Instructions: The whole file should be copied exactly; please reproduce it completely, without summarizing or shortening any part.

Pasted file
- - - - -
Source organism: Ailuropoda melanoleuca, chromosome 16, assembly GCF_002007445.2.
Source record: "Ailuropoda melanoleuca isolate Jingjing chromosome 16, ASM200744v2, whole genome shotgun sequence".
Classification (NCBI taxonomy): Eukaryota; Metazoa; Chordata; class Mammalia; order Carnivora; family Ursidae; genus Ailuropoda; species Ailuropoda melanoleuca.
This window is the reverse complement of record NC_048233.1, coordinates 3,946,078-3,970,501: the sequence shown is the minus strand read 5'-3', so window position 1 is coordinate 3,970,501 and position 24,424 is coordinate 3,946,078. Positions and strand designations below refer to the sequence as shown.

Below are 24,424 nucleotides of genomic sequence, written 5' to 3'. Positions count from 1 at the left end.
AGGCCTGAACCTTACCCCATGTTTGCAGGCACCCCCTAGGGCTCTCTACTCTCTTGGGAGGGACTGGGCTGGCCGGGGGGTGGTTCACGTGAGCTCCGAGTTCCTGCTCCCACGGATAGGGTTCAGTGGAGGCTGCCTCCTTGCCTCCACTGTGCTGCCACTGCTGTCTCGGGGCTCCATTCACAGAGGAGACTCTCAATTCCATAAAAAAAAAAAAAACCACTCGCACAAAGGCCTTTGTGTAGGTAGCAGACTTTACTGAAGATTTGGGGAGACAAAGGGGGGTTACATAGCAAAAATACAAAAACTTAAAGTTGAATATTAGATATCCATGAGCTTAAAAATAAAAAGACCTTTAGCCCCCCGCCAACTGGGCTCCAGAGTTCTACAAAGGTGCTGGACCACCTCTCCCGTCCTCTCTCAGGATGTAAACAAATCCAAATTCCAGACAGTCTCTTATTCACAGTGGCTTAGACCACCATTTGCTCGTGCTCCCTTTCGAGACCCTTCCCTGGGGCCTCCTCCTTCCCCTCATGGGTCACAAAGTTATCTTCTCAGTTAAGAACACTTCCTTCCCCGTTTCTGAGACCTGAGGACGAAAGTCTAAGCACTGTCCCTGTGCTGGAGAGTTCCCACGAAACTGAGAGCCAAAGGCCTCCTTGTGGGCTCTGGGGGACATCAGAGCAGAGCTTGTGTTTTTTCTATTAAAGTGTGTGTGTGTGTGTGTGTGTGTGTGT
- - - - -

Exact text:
Source organism: Ailuropoda melanoleuca, chromosome 16, assembly GCF_002007445.2.
Source record: "Ailuropoda melanoleuca isolate Jingjing chromosome 16, ASM200744v2, whole genome shotgun sequence".
Classification (NCBI taxonomy): Eukaryota; Metazoa; Chordata; class Mammalia; order Carnivora; family Ursidae; genus Ailuropoda; species Ailuropoda melanoleuca.
This window is the reverse complement of record NC_048233.1, coordinates 3,946,078-3,970,501: the sequence shown is the minus strand read 5'-3', so window position 1 is coordinate 3,970,501 and position 24,424 is coordinate 3,946,078. Positions and strand designations below refer to the sequence as shown.

Below are 24,424 nucleotides of genomic sequence, written 5' to 3'. Positions count from 1 at the left end.
AGGCCTGAACCTTACCCCATGTTTGCAGGCACCCCCTAGGGCTCTCTACTCTCTTGGGAGGGACTGGGCTGGCCGGGGGGTGGTTCACGTGAGCTCCGAGTTCCTGCTCCCACGGATAGGGTTCAGTGGAGGCTGCCTCCTTGCCTCCACTGTGCTGCCACTGCTGTCTCGGGGCTCCATTCACAGAGGAGACTCTCAATTCCATAAAAAAAAAAAAAACCACTCGCACAAAGGCCTTTGTGTAGGTAGCAGACTTTACTGAAGATTTGGGGAGACAAAGGGGGGTTACATAGCAAAAATACAAAAACTTAAAGTTGAATATTAGATATCCATGAGCTTAAAAATAAAAAGACCTTTAGCCCCCCGCCAACTGGGCTCCAGAGTTCTACAAAGGTGCTGGACCACCTCTCCCGTCCTCTCTCAGGATGTAAACAAATCCAAATTCCAGACAGTCTCTTATTCACAGTGGCTTAGACCACCATTTGCTCGTGCTCCCTTTCGAGACCCTTCCCTGGGGCCTCCTCCTTCCCCTCATGGGTCACAAAGTTATCTTCTCAGTTAAGAACACTTCCTTCCCCGTTTCTGAGACCTGAGGACGAAAGTCTAAGCACTGTCCCTGTGCTGGAGAGTTCCCACGAAACTGAGAGCCAAAGGCCTCCTTGTGGGCTCTGGGGGACATCAGAGCAGAGCTTGTGTTTTTTCTATTAAAGTGTGTGTGTGTGTGTGTGTGTGTGTGT